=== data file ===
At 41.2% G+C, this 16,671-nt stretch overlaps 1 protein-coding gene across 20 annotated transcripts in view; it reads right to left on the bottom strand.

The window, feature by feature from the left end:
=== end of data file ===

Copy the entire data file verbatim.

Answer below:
At 41.2% G+C, this 16,671-nt stretch overlaps 1 protein-coding gene across 20 annotated transcripts in view; it reads right to left on the bottom strand.

The window, feature by feature from the left end: